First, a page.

Game preview: Redskins at Packers

Game preview: Redskins at Packers
September 13, 2013, 9:00 am
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Can the Redskins defense step up their game for Week 2?

What: Redskins (0-1) at Packers (0-1)

Where: Lambeau Field, Green Bay, Wis.

When: Sunday, 1 p.m.

TV: Fox

Redskins Kickoff and Postgame Live on CSN: 12 p.m. and 4 p.m. 

Not much went right for the Redskins during the first 40 minutes of Monday night’s loss to the Eagles. The final 20 minutes, well, that was a different story.

After a shaky start, Robert Griffin III finally found his rhythm, confidence and passing touch late in the third quarter following an eight-month layoff because of knee surgery. Consider these numbers:

  • On the Redskins’ last four possessions, Griffin completed 20 of 29 pass attempts, including a perfect 6 of 6 on the last drive.
  • Washington scored three touchdowns (to the Eagles’ none) after the Redskins took possession of the ball with 3:36 remaining in the third.
  • Griffin’s 24-yard touchdown strike to Leonard Hankerson with 1 minute 20 seconds remaining showed the ball placement and touch his passes lacked early in the game. He also had a 12-yard scramble, his longest of the game, on that drive.

Griffin’s early rust certainly contributed to the Redskins’ season-opening setback. But his sharp play late gives them hope that, after sitting out much of the offseason and all of the preseason, he’s shaken off the rust that had accumulated and now is ready to pick up where he left off in 2012.

The question entering Sunday’s game against Aaron Rodgers and the Packers is whether Griffin and the Redskins' other key offensive pieces can carry that momentum into Lambeau Field, a place Washington hasn't won since 1988 (0-3 in that span).

“We definitely [were] out of sync. We had to knock some rust off and we couldn’t get into a rhythm until late in the game,” running back Alfred Morris said. “But the positive that we can take from that [is] we played like the type of offense we’re capable of playing as late in the third quarter and going into the fourth.”

Griffin’s late surge also caught the eye of the Packers, who were carved up by Colin Kaepernick and the 49ers on Sunday. Kaepernick, who plays a style very similar to Griffin’s, passed for 412 yards, three touchdowns and no interceptions in a 34-28 victory at Candlestick Park.

“As a coaching staff and a football team, we were very impressed with how Washington battled back,” Packers Coach Mike McCarthy said. “Their offense is definitely a huge strength …and, once again, we are paying pretty close attention to that second half production.”

In addition to those storylines, here are three other areas the team at www.csnwashington.com will be monitoring:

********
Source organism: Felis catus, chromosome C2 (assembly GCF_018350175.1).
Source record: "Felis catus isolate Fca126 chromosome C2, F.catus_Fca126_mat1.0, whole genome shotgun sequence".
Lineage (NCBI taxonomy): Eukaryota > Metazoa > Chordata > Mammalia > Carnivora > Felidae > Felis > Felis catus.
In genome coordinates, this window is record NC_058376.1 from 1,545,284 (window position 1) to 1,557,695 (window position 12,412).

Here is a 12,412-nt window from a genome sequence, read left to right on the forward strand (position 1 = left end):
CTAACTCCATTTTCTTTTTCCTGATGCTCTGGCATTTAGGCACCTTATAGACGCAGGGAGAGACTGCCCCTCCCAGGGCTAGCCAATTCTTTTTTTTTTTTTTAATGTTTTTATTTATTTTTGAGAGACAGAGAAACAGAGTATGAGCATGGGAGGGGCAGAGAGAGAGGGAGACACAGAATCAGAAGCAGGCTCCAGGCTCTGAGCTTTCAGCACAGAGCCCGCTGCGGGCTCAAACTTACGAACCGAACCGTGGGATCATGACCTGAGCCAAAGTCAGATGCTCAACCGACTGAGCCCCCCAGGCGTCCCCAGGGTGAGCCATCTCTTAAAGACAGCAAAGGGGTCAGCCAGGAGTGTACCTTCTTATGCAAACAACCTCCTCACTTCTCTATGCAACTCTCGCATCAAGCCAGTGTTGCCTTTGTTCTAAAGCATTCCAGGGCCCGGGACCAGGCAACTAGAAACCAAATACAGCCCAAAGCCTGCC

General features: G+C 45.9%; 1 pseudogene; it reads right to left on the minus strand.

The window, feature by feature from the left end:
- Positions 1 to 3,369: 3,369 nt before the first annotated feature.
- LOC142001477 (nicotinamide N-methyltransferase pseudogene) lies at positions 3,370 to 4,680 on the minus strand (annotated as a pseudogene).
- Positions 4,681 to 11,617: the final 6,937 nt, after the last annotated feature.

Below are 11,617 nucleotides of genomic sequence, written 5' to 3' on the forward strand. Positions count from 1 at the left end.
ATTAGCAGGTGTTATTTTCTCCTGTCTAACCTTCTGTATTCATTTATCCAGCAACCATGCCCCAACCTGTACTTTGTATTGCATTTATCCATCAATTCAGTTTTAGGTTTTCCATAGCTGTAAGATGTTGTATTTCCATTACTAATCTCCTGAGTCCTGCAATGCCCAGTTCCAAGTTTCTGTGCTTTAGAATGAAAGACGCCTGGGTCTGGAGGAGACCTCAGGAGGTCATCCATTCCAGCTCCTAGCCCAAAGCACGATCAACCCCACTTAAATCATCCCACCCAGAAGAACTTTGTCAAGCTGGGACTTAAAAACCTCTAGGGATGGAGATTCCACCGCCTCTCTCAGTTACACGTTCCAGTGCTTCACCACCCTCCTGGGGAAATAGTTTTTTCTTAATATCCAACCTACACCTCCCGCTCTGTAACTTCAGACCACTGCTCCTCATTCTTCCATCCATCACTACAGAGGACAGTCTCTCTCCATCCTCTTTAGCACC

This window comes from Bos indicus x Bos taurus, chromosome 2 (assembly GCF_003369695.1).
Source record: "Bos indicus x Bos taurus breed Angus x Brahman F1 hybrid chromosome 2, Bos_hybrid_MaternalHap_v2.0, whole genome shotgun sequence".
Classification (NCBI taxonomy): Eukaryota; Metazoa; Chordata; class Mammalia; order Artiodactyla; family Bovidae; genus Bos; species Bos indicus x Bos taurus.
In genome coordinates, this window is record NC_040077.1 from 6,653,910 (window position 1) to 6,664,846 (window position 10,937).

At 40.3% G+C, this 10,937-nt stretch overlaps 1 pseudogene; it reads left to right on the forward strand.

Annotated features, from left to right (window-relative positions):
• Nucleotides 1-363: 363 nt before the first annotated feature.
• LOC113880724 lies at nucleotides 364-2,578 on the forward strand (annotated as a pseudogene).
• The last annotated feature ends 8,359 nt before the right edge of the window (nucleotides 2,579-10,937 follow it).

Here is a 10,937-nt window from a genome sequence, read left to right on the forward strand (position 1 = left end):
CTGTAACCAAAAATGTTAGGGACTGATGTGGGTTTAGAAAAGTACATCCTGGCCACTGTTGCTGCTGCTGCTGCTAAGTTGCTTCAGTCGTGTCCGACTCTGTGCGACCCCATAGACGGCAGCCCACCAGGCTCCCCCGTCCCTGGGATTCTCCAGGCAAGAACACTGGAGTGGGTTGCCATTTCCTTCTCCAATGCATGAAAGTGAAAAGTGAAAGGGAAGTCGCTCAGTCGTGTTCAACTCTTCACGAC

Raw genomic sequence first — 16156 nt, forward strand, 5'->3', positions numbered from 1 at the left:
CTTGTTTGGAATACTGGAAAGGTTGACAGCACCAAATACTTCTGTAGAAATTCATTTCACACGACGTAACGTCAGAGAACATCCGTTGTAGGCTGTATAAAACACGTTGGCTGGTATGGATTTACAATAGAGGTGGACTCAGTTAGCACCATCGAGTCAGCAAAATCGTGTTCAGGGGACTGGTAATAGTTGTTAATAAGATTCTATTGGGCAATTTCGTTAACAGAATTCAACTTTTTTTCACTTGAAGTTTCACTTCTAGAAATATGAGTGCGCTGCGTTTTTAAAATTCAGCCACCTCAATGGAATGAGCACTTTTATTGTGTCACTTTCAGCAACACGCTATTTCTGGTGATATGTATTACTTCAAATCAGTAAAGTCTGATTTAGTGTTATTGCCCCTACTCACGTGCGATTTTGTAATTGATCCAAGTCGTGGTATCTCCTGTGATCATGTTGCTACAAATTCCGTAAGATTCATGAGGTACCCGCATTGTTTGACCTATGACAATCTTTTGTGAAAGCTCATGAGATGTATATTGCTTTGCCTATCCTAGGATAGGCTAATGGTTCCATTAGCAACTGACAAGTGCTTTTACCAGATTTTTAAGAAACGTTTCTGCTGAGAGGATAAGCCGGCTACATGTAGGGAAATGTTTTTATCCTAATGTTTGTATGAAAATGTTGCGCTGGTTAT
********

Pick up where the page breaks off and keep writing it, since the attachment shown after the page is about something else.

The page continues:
1—It’s possible the Redskins will be at full strength against the Packers. Strong safety Brandon Meriweather practiced fully on Wednesday and Thursday and, barring a setback, is expected to suit up Sunday, according to Coach Mike Shanahan.

Although he’s played only two quarters out of 18 games since signing in Washington last year, the 29-year-old veteran would likely give the Redskins’ secondary a significant boost against Rodgers, Jordy Nelson, Randall Cobb and the rest of the Packers’ air attack. Rodgers passed for 333 yards and three touchdowns against the 49ers, while Nelson and Cobb each surpassed 100 yards receiving. 

The other Redskins’ injury concerns are minor ones.

2-Barry Cofield had the most productive game of any player on the defensive line, recording three tackles – one for loss – and a quarterback hit. So it was interesting to hear defensive coordinator Jim Haslett acknowledge that Cofield was seriously limited by the “club” cast he wears on his broken right hand.

“Sometimes he had a hard time getting off blocks and he missed a couple of tackles because of the hand,” Haslett said. “But for the most part he did all right. I think he’ll be in that for a while. I’m not sure how long, but it will be a while.”

Cofield has mentioned the possibility of cutting the cast to allow the use of his fingers. Last week, though, the cast covered his entire hand.

3—The Redskins did not enjoy good field position against the Eagles, and some of that was caused by poor decisions in the return game.

Twice in the second quarter, rookie kick returner Chris Thompson brought the ball out of the end zone only to be stopped at the 9 and 13. Thompson also struggled with his decision making on punt returns, field two inside the 10-yard line.

Thompson acknowledged his errors and Shanahan sounded as though he was willing to give the rookie a pass. But it also should be noted the veteran Santana Moss was back deep for the final three punt returns after Thompson suffered a minor ankle injury.

“I was pleased with his effort, but those decisions are going to have to improve,” Shanahan said of Thompson.